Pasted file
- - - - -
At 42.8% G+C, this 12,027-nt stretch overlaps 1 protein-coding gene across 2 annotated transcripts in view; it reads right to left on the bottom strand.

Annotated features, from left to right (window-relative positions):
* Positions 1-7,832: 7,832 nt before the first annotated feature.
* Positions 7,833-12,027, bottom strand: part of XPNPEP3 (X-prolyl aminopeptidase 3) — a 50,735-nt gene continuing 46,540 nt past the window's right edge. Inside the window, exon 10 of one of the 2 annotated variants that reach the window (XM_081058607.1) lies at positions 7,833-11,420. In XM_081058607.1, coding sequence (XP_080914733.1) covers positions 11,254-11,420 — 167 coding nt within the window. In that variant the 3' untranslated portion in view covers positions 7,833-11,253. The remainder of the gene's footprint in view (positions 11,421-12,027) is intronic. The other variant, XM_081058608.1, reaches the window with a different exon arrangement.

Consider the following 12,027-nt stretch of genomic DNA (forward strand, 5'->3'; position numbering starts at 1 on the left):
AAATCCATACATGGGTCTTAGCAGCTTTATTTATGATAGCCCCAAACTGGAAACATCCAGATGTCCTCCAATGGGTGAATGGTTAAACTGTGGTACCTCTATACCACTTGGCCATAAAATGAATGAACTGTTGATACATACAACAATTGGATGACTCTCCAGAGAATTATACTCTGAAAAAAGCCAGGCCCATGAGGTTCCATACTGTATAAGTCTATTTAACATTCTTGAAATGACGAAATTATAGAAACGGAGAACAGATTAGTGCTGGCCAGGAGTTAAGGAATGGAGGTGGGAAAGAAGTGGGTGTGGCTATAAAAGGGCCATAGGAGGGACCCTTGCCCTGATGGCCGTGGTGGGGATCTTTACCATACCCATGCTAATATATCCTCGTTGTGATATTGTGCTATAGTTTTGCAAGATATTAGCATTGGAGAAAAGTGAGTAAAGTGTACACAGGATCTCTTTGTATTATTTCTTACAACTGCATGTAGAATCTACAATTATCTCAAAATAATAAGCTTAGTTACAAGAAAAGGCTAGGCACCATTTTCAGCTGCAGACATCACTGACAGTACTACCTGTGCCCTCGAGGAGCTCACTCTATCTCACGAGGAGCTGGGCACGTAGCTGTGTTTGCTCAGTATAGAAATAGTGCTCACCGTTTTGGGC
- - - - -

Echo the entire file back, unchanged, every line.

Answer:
At 42.8% G+C, this 12,027-nt stretch overlaps 1 protein-coding gene across 2 annotated transcripts in view; it reads right to left on the bottom strand.

Annotated features, from left to right (window-relative positions):
* Positions 1-7,832: 7,832 nt before the first annotated feature.
* Positions 7,833-12,027, bottom strand: part of XPNPEP3 (X-prolyl aminopeptidase 3) — a 50,735-nt gene continuing 46,540 nt past the window's right edge. Inside the window, exon 10 of one of the 2 annotated variants that reach the window (XM_081058607.1) lies at positions 7,833-11,420. In XM_081058607.1, coding sequence (XP_080914733.1) covers positions 11,254-11,420 — 167 coding nt within the window. In that variant the 3' untranslated portion in view covers positions 7,833-11,253. The remainder of the gene's footprint in view (positions 11,421-12,027) is intronic. The other variant, XM_081058608.1, reaches the window with a different exon arrangement.

Consider the following 12,027-nt stretch of genomic DNA (forward strand, 5'->3'; position numbering starts at 1 on the left):
AAATCCATACATGGGTCTTAGCAGCTTTATTTATGATAGCCCCAAACTGGAAACATCCAGATGTCCTCCAATGGGTGAATGGTTAAACTGTGGTACCTCTATACCACTTGGCCATAAAATGAATGAACTGTTGATACATACAACAATTGGATGACTCTCCAGAGAATTATACTCTGAAAAAAGCCAGGCCCATGAGGTTCCATACTGTATAAGTCTATTTAACATTCTTGAAATGACGAAATTATAGAAACGGAGAACAGATTAGTGCTGGCCAGGAGTTAAGGAATGGAGGTGGGAAAGAAGTGGGTGTGGCTATAAAAGGGCCATAGGAGGGACCCTTGCCCTGATGGCCGTGGTGGGGATCTTTACCATACCCATGCTAATATATCCTCGTTGTGATATTGTGCTATAGTTTTGCAAGATATTAGCATTGGAGAAAAGTGAGTAAAGTGTACACAGGATCTCTTTGTATTATTTCTTACAACTGCATGTAGAATCTACAATTATCTCAAAATAATAAGCTTAGTTACAAGAAAAGGCTAGGCACCATTTTCAGCTGCAGACATCACTGACAGTACTACCTGTGCCCTCGAGGAGCTCACTCTATCTCACGAGGAGCTGGGCACGTAGCTGTGTTTGCTCAGTATAGAAATAGTGCTCACCGTTTTGGGC